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I'm about to write some example applications and accompanying documents comparing ways of accessing information stored in relational databases. To demonstrate real-life requirements, I need to include a realistic dataset of hundreds of thousands of facts.

Is anyone aware of publicly available, free datasets of that magnitude, of datasets of human names with human-level variance, or hierarchical datasets of either large organizational hierarchies, or large hierarchical, categorized, product catalogues?

Please point me in the right direction, if you are.


Part 1, human names: http://timecenter.cs.aau.dk/software.htm

Part 2, hierarchical data: no answer yet

  • What's wrong with generating it randomly? Surely the effort of massaging the data to fit your model would be the same if not more effort. – Joe Dec 30 '09 at 21:48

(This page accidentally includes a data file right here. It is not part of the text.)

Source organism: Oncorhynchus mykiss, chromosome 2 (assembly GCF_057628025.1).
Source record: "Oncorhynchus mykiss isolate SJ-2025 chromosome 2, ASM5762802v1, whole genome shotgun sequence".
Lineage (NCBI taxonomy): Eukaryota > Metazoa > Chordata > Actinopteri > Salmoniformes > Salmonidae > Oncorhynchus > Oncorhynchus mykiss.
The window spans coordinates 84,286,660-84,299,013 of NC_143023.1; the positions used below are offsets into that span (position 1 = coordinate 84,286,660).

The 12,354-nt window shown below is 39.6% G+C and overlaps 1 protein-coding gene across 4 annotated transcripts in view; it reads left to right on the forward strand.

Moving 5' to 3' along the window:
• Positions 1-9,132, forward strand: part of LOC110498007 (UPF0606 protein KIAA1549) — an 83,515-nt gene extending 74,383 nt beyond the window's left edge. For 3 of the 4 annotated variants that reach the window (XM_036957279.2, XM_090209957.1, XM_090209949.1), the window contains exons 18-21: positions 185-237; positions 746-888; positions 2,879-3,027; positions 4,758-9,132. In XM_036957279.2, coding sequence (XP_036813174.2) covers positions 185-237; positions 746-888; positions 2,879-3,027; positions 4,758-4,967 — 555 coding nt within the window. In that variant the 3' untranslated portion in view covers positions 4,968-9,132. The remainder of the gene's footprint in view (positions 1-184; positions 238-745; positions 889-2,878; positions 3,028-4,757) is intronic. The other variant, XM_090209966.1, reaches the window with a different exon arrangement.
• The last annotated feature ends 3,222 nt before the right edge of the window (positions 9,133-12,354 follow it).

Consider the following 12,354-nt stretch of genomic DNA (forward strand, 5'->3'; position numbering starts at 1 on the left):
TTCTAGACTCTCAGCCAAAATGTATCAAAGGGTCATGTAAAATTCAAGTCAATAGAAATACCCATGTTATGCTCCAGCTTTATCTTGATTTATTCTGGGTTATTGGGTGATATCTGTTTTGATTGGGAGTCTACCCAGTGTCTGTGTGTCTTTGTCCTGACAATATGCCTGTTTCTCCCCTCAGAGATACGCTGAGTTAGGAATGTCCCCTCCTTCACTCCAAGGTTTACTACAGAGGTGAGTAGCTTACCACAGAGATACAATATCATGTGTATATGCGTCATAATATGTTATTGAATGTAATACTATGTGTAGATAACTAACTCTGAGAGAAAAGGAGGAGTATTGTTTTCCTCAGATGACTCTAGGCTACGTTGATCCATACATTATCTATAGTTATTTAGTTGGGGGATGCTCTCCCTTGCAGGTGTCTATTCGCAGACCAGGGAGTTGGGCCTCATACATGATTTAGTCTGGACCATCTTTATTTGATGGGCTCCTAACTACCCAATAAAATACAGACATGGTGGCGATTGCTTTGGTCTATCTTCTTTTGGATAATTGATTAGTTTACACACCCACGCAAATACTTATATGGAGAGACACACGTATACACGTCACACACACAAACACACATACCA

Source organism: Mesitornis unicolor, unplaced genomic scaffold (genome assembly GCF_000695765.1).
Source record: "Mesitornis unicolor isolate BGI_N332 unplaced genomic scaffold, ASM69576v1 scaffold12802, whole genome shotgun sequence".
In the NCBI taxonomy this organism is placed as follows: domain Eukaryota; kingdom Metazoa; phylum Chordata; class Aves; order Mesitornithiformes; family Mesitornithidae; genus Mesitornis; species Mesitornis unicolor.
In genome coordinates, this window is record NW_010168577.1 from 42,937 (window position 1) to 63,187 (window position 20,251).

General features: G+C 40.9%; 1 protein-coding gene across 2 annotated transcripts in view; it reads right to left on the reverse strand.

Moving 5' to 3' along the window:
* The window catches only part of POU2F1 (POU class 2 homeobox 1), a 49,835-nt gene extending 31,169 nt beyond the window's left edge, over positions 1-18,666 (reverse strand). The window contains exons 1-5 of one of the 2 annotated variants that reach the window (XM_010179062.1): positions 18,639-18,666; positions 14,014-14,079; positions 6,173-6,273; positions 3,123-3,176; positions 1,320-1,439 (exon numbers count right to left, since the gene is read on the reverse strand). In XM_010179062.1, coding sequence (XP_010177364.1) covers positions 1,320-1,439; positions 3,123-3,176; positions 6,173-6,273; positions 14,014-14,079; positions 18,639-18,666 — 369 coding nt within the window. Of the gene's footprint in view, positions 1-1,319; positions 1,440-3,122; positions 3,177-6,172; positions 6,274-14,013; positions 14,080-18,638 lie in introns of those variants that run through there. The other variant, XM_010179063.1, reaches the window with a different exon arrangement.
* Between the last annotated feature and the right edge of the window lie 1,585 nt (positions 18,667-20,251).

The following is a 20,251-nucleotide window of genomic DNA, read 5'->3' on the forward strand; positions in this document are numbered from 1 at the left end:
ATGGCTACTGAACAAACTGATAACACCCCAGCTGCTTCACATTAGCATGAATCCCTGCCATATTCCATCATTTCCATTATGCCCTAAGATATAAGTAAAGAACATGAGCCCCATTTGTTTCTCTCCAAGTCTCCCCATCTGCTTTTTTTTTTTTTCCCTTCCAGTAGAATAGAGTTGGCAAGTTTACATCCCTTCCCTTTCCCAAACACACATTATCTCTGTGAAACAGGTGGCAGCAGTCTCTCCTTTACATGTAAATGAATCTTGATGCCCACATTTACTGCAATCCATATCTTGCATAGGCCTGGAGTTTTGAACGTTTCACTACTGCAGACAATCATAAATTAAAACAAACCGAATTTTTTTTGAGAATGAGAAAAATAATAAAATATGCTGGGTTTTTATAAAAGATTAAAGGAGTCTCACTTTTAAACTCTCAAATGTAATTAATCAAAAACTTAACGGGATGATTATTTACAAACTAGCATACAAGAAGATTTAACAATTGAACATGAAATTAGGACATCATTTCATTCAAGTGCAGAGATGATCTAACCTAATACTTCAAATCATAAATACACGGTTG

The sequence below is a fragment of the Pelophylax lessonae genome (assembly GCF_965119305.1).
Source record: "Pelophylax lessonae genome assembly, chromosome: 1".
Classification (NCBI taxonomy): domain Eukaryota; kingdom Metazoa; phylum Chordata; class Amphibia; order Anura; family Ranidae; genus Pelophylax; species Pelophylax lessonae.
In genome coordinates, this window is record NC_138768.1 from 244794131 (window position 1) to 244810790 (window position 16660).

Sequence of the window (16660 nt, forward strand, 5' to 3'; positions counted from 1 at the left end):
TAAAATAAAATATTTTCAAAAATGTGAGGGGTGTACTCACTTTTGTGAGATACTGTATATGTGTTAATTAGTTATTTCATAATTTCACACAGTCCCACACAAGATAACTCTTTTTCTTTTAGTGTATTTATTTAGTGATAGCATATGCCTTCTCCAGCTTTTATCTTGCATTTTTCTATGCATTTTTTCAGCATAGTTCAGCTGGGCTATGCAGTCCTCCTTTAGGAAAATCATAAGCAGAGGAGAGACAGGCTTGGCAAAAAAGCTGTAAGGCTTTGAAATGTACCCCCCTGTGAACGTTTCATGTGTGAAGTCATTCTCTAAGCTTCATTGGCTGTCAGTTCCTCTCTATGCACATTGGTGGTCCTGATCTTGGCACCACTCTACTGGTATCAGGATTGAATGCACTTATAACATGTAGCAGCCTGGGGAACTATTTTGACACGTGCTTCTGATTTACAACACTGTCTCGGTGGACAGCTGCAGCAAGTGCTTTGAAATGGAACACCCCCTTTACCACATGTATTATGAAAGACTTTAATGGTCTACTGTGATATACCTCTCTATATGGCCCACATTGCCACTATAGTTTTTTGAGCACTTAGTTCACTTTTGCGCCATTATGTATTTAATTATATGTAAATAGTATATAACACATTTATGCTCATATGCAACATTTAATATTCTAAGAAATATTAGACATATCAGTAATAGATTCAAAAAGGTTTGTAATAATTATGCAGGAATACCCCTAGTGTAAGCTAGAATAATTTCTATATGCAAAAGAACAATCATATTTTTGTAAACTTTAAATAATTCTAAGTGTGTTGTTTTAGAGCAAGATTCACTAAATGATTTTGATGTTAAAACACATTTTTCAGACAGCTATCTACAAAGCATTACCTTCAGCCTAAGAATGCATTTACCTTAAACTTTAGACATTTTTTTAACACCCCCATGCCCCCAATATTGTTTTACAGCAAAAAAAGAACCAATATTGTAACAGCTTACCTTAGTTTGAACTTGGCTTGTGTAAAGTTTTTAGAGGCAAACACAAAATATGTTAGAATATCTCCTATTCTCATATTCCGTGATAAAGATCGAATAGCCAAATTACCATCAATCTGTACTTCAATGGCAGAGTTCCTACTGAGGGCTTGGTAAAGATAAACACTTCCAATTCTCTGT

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http://dev.mysql.com/doc/sakila/en/sakila.html

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The wikipedia dump is pretty massive: obligatory wikipedia link.

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Your own PC's directory tree is a large hierarchical structure with lots of facts. You probably have a few thousand "Facts" which are file names, modification dates, sizes, extra OS info, etc., etc.

If that's not large enough, find a server that you can login to. That will be larger.

Not large enough? Get a web crawler and start crawling a big web site. That can be as large as you have the patience to crawl.

  • Merely having a bunch of hierarchical node link data will not serve the purpose of helping the reader understand how a specific demonstrated solution provides the wanted results. For that, the data must provide the reader with understandable hierarchical context, such as an organizational hierarchy, or the categorical hierarchy of a tools catalog. – Mikael Gueck Dec 31 '09 at 0:16
  • A filesystem is a standard, widely understood, almost universal "hierarchical context". It seems far more universal than organizations or a tools catalog. – S.Lott Dec 31 '09 at 2:36

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